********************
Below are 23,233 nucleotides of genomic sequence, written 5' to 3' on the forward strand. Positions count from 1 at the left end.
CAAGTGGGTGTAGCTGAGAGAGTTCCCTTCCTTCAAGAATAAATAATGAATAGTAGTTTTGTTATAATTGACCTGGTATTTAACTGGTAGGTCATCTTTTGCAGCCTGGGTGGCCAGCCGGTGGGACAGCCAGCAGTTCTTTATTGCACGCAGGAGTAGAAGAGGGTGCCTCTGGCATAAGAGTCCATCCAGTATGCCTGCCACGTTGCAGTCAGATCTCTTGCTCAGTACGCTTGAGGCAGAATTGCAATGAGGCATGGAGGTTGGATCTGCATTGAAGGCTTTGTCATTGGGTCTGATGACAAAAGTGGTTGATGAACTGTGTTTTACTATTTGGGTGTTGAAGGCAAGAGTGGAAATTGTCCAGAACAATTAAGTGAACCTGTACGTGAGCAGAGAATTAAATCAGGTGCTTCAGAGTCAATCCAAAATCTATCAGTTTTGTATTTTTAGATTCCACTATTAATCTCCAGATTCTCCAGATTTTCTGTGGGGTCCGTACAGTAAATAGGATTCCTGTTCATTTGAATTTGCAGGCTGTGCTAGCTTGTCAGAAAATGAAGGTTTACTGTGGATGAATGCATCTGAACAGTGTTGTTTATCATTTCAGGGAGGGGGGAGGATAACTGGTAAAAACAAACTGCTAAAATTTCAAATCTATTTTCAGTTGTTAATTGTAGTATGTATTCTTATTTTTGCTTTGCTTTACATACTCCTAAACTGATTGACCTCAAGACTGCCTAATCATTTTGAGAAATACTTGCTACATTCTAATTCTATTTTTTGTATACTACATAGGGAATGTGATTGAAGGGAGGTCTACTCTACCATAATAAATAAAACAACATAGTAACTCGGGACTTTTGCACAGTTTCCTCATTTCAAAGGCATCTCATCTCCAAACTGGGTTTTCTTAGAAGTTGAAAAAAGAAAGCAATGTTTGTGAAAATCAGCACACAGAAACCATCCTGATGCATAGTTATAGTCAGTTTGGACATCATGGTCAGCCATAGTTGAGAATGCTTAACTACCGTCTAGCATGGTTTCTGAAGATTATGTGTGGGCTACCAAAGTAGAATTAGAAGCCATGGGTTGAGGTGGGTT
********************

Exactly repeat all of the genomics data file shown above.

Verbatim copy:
Below are 23,233 nucleotides of genomic sequence, written 5' to 3' on the forward strand. Positions count from 1 at the left end.
CAAGTGGGTGTAGCTGAGAGAGTTCCCTTCCTTCAAGAATAAATAATGAATAGTAGTTTTGTTATAATTGACCTGGTATTTAACTGGTAGGTCATCTTTTGCAGCCTGGGTGGCCAGCCGGTGGGACAGCCAGCAGTTCTTTATTGCACGCAGGAGTAGAAGAGGGTGCCTCTGGCATAAGAGTCCATCCAGTATGCCTGCCACGTTGCAGTCAGATCTCTTGCTCAGTACGCTTGAGGCAGAATTGCAATGAGGCATGGAGGTTGGATCTGCATTGAAGGCTTTGTCATTGGGTCTGATGACAAAAGTGGTTGATGAACTGTGTTTTACTATTTGGGTGTTGAAGGCAAGAGTGGAAATTGTCCAGAACAATTAAGTGAACCTGTACGTGAGCAGAGAATTAAATCAGGTGCTTCAGAGTCAATCCAAAATCTATCAGTTTTGTATTTTTAGATTCCACTATTAATCTCCAGATTCTCCAGATTTTCTGTGGGGTCCGTACAGTAAATAGGATTCCTGTTCATTTGAATTTGCAGGCTGTGCTAGCTTGTCAGAAAATGAAGGTTTACTGTGGATGAATGCATCTGAACAGTGTTGTTTATCATTTCAGGGAGGGGGGAGGATAACTGGTAAAAACAAACTGCTAAAATTTCAAATCTATTTTCAGTTGTTAATTGTAGTATGTATTCTTATTTTTGCTTTGCTTTACATACTCCTAAACTGATTGACCTCAAGACTGCCTAATCATTTTGAGAAATACTTGCTACATTCTAATTCTATTTTTTGTATACTACATAGGGAATGTGATTGAAGGGAGGTCTACTCTACCATAATAAATAAAACAACATAGTAACTCGGGACTTTTGCACAGTTTCCTCATTTCAAAGGCATCTCATCTCCAAACTGGGTTTTCTTAGAAGTTGAAAAAAGAAAGCAATGTTTGTGAAAATCAGCACACAGAAACCATCCTGATGCATAGTTATAGTCAGTTTGGACATCATGGTCAGCCATAGTTGAGAATGCTTAACTACCGTCTAGCATGGTTTCTGAAGATTATGTGTGGGCTACCAAAGTAGAATTAGAAGCCATGGGTTGAGGTGGGTT